Manila’s Chinatown in the Binondo district is home to many Filipino-Chinese in the country today. Located north of the Pasig River, it is Manila’s premiere commercial and financial center. However, the Chinatown we know at present can be traced back to the Parian of the 16th to 19th centuries. It played an important role not only to Manilenos and the Chinese but also to our nation’s history as well.
The Term ‘Parian’. The name ‘parian’ or ‘padian’ was derived from old Malay word ‘puntahan’, ‘pariyan’ or ‘padiyan’. In the early times, the term also meant as ‘liwasan’ (plaza/ town square), a flat vacant land at the center of a town usually situated near a river or sea. It is a trading area that later evolved into a ‘tianggi’(market) with several stalls similar to the present-day marketplace or shopping mall were various goods and services are being offered to the public. Later on, the term was also used to refer to an exclusive enclave where the Chinese were segregated from the rest of the populace.
Parian’s Early Beginnings. Before the arrival of the Spaniards in Manila, the Sangleys or the Chinese traders, as the Spaniards called them, lived anywhere in the city. Here the Chinese traded silk, porcelain, spices, furniture and jewelry in exchange for goods produced by the natives. Such known trading area was chronicled in 1571 as the parian de aroceros which was famous for selling rice grains. Later on, other goods such as silk were traded in the area.
The Spaniards later on saw its economic importance and thus encourage and tolerated the Chinese traders. As trade grew, the Chinese population eventually outnumbered the Spanish residents.
However in 1581, due to the fear of another Chinese uprising similar to that of Limahong’s 1574 revolt, the Spanish colonial government promulgated the policy of isolation to the Chinese. Because of this decree, Gov. Gonzalo Ronquillo de Peñalosa ordered them to live on a marshy ground at the south bank of the Pasig River just outside Intramuros (Aroceros Forest Park, now site of the Unibersidad de Manila). Thus, this district where non-Christian Chinese residents and merchants were confined came to be known as the Parian.
The area became a bustling Chinese trading hub and the ‘nerve-center’ of business life in Manila. It also became the backbone of the galleon trade with Acapulco for almost 200 years. Aside from selling goods, many Chinese craftsmen provide their skilled services as shipbuilders, carpenters, sculptors, weavers, and many others. By daylight, the gates of Intramuros known as the Puerta del Parian were opened and the Spaniards and Filipinos did their shopping at the Parian were products from China were on sale. The Parian moved from time to time and persisted until the late 19oth century.
Parian Through the Centuries. On March 19, 1583, a devastating fire burned the Parian to the ground. Because of this, Gov. Diego Ronquillo gave the Chinese a tract of land a little farther from its original site (present-day Liwasang Bonifacio). It was much bigger than the first one with four buildings and a few houses made of nipa and pawid. However, the area was again destroyed by a fire. Later on, Gov. Santiago de Vera built bigger and stronger buildings made of adobe and cement. The new Parian was beautiful than the previous ones. It has an astanque or pond built from its former marshy grounds. Esteros (channels) were also built in order to link the area to the bay where ships from China can unload and trade their products. In the middle of the pond was an island where the Chinese convicted of crimes were punished. A Chinese local official known as gobernadorcillo de chino oversees the Parian. The district was burned again in 1597. A new Parian was erected far from Intramuros so that the latter will be spared if another fire broke out. After a few years, the Dominican friars established a district named Binundok (Binondo today), a forested area between Tondo and Quiapo. It became the site of the new Parian.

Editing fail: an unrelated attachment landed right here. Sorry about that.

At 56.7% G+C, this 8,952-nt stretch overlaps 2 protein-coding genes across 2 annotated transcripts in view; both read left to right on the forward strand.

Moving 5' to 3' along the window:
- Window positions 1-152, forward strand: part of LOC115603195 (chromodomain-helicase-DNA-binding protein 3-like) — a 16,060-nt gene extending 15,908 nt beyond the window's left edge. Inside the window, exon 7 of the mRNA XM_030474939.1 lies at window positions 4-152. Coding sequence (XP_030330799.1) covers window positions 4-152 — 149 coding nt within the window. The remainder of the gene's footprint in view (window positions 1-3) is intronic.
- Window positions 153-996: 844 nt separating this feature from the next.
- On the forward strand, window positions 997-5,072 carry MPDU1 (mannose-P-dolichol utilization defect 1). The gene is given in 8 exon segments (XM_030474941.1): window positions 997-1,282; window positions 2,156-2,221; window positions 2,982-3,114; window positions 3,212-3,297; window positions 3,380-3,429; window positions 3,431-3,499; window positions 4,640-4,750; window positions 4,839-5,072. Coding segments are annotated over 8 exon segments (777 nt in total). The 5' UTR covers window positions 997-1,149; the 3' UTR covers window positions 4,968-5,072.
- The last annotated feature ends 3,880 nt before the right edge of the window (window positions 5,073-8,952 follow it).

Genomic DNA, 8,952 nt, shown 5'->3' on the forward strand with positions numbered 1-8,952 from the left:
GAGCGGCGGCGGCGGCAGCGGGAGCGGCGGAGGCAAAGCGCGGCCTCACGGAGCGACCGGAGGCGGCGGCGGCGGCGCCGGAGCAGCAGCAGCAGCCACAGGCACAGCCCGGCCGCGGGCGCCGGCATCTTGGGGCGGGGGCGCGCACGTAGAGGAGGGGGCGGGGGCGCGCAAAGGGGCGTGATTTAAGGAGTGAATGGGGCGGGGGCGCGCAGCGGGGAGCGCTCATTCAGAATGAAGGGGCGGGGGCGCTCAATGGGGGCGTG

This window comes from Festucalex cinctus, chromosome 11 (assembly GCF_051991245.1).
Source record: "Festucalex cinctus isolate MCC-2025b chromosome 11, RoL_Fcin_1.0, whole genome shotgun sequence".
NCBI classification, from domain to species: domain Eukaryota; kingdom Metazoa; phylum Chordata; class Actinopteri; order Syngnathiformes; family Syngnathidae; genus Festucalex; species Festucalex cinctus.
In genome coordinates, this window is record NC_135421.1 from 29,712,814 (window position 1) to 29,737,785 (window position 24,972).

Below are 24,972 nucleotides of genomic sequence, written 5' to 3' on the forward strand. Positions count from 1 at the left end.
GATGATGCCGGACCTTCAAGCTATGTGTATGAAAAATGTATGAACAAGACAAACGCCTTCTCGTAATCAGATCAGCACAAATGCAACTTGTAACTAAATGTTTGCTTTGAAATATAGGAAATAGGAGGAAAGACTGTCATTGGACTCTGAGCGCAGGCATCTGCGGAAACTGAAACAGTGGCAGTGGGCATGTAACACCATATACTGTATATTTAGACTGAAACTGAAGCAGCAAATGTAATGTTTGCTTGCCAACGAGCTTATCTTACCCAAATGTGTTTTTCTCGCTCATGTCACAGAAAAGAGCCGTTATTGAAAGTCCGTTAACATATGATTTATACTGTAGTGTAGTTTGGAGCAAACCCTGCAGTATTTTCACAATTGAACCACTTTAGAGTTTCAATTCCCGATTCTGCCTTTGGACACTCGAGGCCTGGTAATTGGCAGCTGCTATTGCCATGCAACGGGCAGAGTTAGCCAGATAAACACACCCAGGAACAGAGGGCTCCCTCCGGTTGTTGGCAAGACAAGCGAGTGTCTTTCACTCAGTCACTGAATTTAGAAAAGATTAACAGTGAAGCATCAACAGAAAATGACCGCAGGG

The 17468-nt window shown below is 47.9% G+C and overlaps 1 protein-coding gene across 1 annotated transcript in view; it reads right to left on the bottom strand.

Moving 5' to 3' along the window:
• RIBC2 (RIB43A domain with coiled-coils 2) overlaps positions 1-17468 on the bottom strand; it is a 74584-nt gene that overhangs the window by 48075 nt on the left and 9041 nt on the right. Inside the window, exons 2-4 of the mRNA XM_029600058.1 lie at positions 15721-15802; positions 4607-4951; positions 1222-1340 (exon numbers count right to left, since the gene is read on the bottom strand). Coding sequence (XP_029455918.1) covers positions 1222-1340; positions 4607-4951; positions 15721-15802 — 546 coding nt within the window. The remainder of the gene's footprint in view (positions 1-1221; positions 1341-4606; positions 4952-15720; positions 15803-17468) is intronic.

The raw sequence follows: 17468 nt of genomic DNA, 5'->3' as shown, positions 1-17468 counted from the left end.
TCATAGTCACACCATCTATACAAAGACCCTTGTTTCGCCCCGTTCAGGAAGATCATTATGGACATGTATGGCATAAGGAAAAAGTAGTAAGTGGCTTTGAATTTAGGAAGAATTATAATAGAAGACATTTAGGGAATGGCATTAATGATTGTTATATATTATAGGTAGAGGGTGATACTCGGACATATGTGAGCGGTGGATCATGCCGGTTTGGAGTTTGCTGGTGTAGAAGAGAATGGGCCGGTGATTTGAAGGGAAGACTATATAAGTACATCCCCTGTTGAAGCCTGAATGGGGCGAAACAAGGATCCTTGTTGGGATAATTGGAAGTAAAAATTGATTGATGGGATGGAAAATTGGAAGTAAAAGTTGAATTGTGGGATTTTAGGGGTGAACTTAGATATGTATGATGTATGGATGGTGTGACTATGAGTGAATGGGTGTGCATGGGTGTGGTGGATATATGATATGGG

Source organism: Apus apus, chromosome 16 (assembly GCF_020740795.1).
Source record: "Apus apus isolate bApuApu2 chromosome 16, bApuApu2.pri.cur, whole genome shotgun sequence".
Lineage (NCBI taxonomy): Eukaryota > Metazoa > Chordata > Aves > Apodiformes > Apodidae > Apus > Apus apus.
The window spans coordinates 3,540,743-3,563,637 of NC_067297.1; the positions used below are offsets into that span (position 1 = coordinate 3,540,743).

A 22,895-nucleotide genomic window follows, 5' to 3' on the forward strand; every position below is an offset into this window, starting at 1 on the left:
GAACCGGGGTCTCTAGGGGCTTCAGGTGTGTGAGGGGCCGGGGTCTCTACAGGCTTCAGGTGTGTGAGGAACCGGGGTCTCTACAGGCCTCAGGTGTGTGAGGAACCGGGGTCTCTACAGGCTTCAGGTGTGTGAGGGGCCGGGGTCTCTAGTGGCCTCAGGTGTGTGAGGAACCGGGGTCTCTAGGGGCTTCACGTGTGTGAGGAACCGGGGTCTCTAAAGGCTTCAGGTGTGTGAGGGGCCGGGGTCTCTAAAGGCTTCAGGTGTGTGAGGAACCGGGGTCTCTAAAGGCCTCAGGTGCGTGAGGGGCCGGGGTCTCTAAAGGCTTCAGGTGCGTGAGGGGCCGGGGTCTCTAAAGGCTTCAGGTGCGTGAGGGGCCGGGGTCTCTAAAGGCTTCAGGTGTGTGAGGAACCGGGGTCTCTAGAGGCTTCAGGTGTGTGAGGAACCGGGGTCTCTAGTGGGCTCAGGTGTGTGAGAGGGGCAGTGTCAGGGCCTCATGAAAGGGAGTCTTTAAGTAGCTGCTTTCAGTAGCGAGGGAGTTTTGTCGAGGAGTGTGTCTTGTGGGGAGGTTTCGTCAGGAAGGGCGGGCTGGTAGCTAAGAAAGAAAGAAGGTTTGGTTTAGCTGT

After the Sangley Revolt of 1603, the Spaniards destroyed and burned the Parian. After 30 years, the Chinese traders who were involved in the galleon trade built a new and bigger Parian.
In July 17, 1679, a royal decree issued during the administration of Gov. Juan de Vargas compelled all local unmarried Chinese, whether Catholic or baptized, to live in the Parian, and all married Chinese to remain in Binondo.
Gov. Jose Basco Y Vargas dismantled the Parian in order to build new buildings. He rebuilt the Parian far from Intramuros. It was totally destroyed in 1869. From then on, the Chinese were allowed to reside in the other districts of Manila.
Similar districts were also established in the different parts of the country such as the Parian de Cebu in Cebu City and the Pariancillo de Naga in Camarines Sur.
*Published in Student’s Digest Gr.4, Vol.27 No.4 SY 2006-2007 by Azur M. Peraz
References: Agoncillo, Teodoro A. A History of the Filipino People. Quezon City: Garotech Publishing, Inc. 1990.; Arcilla, Jose S. SJ. ed.. Kasaysayan: The Story of the Filipino People, Vol. 3: The Spanish Conquest. Manila: Asia Publishing, Ltd., 1998.; Zaide, Gregorio F. and Sonia M. Zaide. The Philippines: A Unique Nation. Quezon City: All Nations Publishing, Inc., 1994. Project Gutenberg. The Philippine Islands.; http://www.elaput.org.Photo credits: http://www.elaput.org/ntsk09.htm; www.pawainc.blogspot.com; www.aenet.org